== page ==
Akimbo’s Free Emerging Leaders Program Helps College Students Channel Their Changemaking Powers

If your pandemic summer’s shaping up to be a bummer, a five-day online workshop series for college-student leaders and changemakers could turn it around—and it won’t cost you a dime.

Akimbo’s Emerging Leaders Program launched in June with 100 students looking to learn the real skills they need to thrive in the working world—and channel their own changemaking powers. It was such a success that Akimbo will offer it again from Monday, August 3, through Friday, August 7, 2020.

Interested students must apply for the program before midnight, Monday, July 6. Click here to learn more and fill out an application.

The program is free, but spots are limited. Finalists will be contacted via email by Thursday, July 9, and a mandatory group call of all finalists will be held at 10 a.m. (ET) on either Monday, July 13, or Tuesday, July 14. Students will receive notice of acceptance on Wednesday, July 15.

The project-based program is designed for fulltime undergraduate college students from the sophomore level up to 2020 graduates. It’s run by two Akimbo coaches with a passion for helping students embrace the unknown and discover their own ability to make change. “It’s really all about leaning into the possibility ahead,” said Taylor Harrington, who manages the program. “There’s no rubric for the projects.”

“This program could be the thing that helps Sullivan students realize, ‘This is what it takes to help me get where I want to go. This is the path I should take. This is the first step. And I don’t have to do it alone,’” Harrington said. “When we ran this program in June 2020, students found their tribe. I had one student reach out and share how reassuring it felt that there were people out there, other college students, who also question the status quo, who want to push the boundaries of what’s possible, who were searching for a community of like-minded peers to support them.”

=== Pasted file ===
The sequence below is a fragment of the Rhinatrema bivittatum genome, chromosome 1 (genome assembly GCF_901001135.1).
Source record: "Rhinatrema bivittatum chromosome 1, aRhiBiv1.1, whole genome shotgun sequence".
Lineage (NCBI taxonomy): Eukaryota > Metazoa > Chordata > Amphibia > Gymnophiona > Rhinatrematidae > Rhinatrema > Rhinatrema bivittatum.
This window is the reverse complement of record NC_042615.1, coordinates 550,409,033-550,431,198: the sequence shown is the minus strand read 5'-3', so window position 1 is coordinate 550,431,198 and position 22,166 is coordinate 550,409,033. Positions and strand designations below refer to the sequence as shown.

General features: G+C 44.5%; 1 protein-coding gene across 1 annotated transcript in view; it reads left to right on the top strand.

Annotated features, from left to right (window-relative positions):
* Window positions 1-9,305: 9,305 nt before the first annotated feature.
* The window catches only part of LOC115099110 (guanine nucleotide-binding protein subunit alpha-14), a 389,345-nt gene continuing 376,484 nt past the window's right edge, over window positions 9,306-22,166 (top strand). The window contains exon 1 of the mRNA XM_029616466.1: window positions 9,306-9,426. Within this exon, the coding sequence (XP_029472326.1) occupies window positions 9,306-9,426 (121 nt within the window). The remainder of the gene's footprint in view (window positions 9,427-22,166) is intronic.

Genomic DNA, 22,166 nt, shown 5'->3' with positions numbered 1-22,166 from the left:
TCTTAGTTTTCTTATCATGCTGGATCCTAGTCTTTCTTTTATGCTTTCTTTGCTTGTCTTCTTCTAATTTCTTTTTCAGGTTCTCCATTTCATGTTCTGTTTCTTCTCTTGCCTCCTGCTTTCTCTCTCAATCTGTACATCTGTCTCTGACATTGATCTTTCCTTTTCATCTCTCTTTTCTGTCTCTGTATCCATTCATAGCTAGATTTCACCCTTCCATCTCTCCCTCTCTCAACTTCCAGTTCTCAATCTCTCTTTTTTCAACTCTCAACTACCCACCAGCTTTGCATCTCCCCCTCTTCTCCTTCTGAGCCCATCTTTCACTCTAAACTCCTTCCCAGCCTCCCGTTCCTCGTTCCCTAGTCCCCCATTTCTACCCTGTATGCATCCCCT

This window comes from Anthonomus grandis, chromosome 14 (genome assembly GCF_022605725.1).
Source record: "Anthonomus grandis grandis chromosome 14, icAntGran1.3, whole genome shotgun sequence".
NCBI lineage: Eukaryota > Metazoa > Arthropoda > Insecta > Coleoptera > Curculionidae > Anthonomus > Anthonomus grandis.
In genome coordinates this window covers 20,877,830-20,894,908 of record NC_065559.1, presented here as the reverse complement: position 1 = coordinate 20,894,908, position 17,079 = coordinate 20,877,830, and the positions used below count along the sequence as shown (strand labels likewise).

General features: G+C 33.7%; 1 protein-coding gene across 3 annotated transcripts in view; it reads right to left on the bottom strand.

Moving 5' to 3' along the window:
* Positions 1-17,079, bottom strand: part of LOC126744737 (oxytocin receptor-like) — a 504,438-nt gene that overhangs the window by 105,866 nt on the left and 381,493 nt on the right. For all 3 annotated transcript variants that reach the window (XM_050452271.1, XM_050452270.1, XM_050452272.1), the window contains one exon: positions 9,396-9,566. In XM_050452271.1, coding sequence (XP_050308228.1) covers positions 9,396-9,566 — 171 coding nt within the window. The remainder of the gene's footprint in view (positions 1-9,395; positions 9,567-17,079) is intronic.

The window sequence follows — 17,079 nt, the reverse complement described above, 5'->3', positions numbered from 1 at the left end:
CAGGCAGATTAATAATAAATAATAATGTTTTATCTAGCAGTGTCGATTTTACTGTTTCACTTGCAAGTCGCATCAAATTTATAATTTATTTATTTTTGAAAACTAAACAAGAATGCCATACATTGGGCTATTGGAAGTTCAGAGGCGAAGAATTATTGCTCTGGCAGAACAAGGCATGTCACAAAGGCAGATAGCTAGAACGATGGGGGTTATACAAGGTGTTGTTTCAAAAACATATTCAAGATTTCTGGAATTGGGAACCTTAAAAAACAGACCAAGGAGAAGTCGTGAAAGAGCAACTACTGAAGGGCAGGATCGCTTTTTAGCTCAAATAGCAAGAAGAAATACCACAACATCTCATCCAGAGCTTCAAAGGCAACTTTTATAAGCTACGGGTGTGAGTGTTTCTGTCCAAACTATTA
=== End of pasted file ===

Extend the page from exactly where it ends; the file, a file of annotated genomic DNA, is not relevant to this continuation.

Founded by entrepreneur, author and blogger Seth Godin, Akimbo offers a range of online workshops that include the four-week altMBA program focused on leadership and management. According to the company’s website, Akimbo’s workshops are “about bending the culture, about speaking up and being heard. We believe that each of us has more power than ever before to see the world as it is, to contribute and to make things better.”

The Emerging Leaders group will meet online through Zoom starting at 10 a.m. (ET) each day. The program includes a few hours of group conversation led by the coaches, followed by intensive work on daily team projects—the exact nature of which can’t be revealed in advance, Harrington said. “I can say they’re open enough that everyone will be able to relate to them and interpret them differently,” she said. “The assignments won’t be silly group projects about something students aren’t interested in. Students will be asked to talk about themselves within the projects and the change they want to make in the world.”

Recalling the June program, Harrington said, “Students spent a lot of time together. The projects helped them dig deep, to leave with more questions than they had at the beginning of the week. There aren’t any case studies. This is about the students, their work and where they want to go … They find the answers within themselves and each other.”

One participant, Kimia Tabatabaei, said the June program taught her “what it means to be a lynchpin, the type of leader whose magic and authenticity and commitment to a purpose bring value to every place they enter. And I’ve learned that being that leader doesn’t require any permission. All you need is to choose yourself, to trust yourself and to believe that you have the power to step up and start making that change.”

Natalie Esparza participated in the Emerging Leaders workshop program in June. (LinkedIn photo)

Natalie M. Esparza, another participant, agreed. “No matter how old you are, no matter where you are in the world, you can take ownership of making change happen. You can ask for help from anyone in the world who’s just as passionate as you, and you can make things that didn’t exist a week ago that are powerful and life-changing.”

Since many Sullivan-affiliated students have already built their own network of like-minded changemakers through the Ignite Retreats, field trips and study-abroad adventures, Akimbo’s Emerging Leaders Program offers a chance to cast their net even further. “Last time we had students from all over the world join us, including students from Australia who switched their sleep schedule to dedicate time to this,” Harrington said. “Experiencing ‘aha!’ moments with students from around the world whom you’ve never met in person is something magical.”

Guilford College Art Professor’s Paintings Capture Plight of Systemic Racism

Antoine Williams, an assistant professor of art at Sullivan Foundation partner school Guilford College, recently auctioned his mixed-media work on Instagram in support of racial justice and the Black Lives Matter movement.